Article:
A Town Called Asbestos

Environmental Contamination, Health, and Resilience in a Resource Community

Reviewed by Ryan O’Connor

Posted February 1, 2017

Asbestos is one of those words that struggles under the burden of negative connotations. The mineral that once proved so useful due to its fire-retardant qualities is the root cause of numerous deadly illnesses, including asbestosis, mesothelioma, and lung cancer. For Canadian history buffs, the town of Asbestos, Quebec, is primarily noted for the long and brutal strike in 1949 that many cite as the starting point of the Quiet Revolution. These stories — of the town and of its namesake mineral — come together in Jessica Van Horssen’s A Town Called Asbestos: Environmental Contamination, Health, and Resilience in a Resource Community.

While the mineral asbestos was discovered in southeastern Quebec in the late 1800s, the product did not enjoy a mass market until the years after the First World War. The Jeffrey Mine, the geographic and economic heart of Asbestos, was owned by the United States-based Johns-Manville Company. As with other resource communities, the town shared its fate with its largest employer. When business boomed and jobs were plentiful, the population grew, public works projects expanded, and local businesses prospered. By 1960, the mine extracted over twentyfive thousand tonnes of asbestos fibre on a daily basis, making it the world’s single largest source of the product.

But not all was rosy within this picture. The aforementioned strike, fought over workers’ pay and safety concerns, lasted 137 days and ended with minimal gains to show for the bitter and occasionally violent event. Likewise, as far back as 1929 the mine’s owners were suppressing information concerning the mineral’s dangerous effect on the health of those who were exposed to it — an odious act Van Horssen likens to the well-documented obfuscation campaign waged by the tobacco industry.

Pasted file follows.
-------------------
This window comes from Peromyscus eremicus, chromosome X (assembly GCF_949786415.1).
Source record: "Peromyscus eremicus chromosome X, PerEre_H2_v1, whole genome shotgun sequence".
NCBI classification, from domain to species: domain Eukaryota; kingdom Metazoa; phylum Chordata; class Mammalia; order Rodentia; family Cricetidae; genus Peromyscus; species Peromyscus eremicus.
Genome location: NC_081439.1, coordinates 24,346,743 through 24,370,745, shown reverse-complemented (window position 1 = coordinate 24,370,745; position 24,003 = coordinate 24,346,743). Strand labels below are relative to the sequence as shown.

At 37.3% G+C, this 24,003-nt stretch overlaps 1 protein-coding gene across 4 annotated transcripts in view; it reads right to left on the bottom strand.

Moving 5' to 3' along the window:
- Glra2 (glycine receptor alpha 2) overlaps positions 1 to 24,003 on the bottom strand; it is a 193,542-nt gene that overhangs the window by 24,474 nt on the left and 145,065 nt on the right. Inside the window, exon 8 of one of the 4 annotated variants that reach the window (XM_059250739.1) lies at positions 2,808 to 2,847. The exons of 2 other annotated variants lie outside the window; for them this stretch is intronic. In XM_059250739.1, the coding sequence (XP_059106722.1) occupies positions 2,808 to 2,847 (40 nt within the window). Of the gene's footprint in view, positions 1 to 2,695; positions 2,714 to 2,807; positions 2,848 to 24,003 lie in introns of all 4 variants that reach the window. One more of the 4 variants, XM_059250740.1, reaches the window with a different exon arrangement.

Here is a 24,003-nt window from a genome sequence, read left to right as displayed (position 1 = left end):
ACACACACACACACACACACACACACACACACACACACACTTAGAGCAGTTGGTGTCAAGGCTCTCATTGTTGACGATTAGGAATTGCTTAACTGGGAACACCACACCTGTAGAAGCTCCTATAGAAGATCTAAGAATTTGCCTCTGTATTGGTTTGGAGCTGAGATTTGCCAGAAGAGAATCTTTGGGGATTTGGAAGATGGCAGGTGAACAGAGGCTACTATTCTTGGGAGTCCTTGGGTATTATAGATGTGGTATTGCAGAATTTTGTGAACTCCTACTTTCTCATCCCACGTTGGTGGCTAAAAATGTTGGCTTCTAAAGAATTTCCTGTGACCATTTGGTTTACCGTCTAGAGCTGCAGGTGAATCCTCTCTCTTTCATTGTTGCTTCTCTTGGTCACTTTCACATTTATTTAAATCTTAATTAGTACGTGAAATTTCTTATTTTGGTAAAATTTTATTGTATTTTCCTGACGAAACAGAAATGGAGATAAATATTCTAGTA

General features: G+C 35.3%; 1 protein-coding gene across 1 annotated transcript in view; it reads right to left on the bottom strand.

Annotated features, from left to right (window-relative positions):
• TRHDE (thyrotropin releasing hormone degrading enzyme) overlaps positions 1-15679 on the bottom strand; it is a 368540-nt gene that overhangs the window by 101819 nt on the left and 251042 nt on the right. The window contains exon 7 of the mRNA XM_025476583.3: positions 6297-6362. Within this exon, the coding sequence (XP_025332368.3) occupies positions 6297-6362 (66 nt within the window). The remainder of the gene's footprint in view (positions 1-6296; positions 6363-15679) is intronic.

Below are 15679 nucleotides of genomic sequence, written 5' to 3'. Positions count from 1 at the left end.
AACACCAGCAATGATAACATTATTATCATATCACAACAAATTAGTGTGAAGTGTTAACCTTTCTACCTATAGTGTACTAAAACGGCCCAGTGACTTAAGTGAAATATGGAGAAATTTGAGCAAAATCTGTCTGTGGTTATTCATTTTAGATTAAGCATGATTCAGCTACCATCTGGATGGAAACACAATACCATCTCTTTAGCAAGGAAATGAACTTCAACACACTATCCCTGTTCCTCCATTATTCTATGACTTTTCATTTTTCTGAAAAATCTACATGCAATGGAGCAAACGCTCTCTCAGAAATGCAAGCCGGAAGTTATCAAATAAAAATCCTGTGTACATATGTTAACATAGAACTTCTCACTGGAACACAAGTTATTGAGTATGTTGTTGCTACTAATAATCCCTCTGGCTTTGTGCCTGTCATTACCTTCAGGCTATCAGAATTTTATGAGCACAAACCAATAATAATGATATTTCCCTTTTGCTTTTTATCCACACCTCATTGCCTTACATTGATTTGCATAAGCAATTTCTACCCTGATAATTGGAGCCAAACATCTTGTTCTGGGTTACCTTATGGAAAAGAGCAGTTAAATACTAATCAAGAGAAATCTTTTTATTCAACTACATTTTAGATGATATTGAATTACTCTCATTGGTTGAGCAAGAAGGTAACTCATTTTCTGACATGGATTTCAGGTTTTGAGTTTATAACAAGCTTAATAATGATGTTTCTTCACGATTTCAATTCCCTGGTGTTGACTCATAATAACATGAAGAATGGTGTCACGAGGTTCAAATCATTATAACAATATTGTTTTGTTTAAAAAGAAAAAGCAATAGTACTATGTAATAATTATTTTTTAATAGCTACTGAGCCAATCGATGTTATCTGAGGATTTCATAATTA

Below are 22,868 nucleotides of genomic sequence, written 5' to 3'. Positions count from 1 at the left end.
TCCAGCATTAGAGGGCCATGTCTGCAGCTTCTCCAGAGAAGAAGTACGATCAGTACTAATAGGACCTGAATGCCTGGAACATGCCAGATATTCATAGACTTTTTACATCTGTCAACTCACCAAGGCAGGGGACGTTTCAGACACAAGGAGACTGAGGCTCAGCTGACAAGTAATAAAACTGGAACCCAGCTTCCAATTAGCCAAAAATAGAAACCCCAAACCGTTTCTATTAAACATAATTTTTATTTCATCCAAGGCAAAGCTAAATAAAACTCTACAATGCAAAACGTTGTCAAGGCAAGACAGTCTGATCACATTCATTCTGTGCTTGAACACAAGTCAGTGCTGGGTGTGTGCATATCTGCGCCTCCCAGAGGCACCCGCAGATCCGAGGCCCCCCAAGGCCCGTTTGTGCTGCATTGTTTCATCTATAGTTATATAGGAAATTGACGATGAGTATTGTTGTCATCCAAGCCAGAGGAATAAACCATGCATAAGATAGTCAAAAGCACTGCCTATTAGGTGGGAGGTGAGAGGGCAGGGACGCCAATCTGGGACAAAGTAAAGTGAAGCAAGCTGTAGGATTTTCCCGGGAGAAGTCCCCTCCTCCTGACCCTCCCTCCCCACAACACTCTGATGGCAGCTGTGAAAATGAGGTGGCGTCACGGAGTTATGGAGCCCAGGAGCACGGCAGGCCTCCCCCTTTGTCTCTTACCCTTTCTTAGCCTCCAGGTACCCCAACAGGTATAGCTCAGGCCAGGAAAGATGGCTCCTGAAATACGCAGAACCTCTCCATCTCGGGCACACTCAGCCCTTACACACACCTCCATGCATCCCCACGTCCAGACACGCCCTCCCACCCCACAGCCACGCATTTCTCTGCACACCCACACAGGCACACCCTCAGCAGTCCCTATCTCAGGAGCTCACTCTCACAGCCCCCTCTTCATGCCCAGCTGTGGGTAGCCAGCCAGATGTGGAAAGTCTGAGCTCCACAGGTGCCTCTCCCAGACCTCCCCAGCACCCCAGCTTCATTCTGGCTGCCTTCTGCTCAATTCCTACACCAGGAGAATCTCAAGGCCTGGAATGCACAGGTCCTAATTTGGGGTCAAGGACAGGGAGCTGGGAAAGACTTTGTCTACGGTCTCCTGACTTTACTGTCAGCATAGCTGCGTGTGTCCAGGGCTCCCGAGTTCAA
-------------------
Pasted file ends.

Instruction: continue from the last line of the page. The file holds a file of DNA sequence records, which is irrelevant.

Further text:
By the 1970s it became impossible to deny the deleterious impact asbestos had upon health, and global demand plummeted. In 1983 the Johns-Manville Company relinquished control of the mine. This, however, was not the end of the story of Asbestos as a community, or of the product, but rather the point where the town’s citizens began to display their resilient nature. Utilizing political support and funding from the federal and provincial governments, the mine stayed open, and new markets for asbestos were found in developing nations with weaker public health and safety regulations. This continued until 2012, when support was finally cut and the Jeffrey Mine closed for good.

Today, the community struggles to survive. Efforts to diversify the local economy have been more miss than hit, and over the past thirty years the population has halved. Some believe that its very name is a hindrance to future development — but when the mayor tried to change it to something more palatable, such as Trois-Lacs or Phoenix, locals raised their objections. Rather than being ashamed of their past, it seems the townspeople who remain have embraced it with a certain moxie.

For those interested in the history of Asbestos, Quebec, this is the book to read. Thoroughly researched in the archives — it is, after all, based on a doctoral dissertation — A Town Called Asbestos situates this particular town within a broader context of resource communities. It also raises some important questions, not only about the survival of communities reliant upon a single major employer but also regarding our federal government’s willingness to use its positive international profile to market a hazardous product to developing nations. Read this book and feel the author’s moral outrage.

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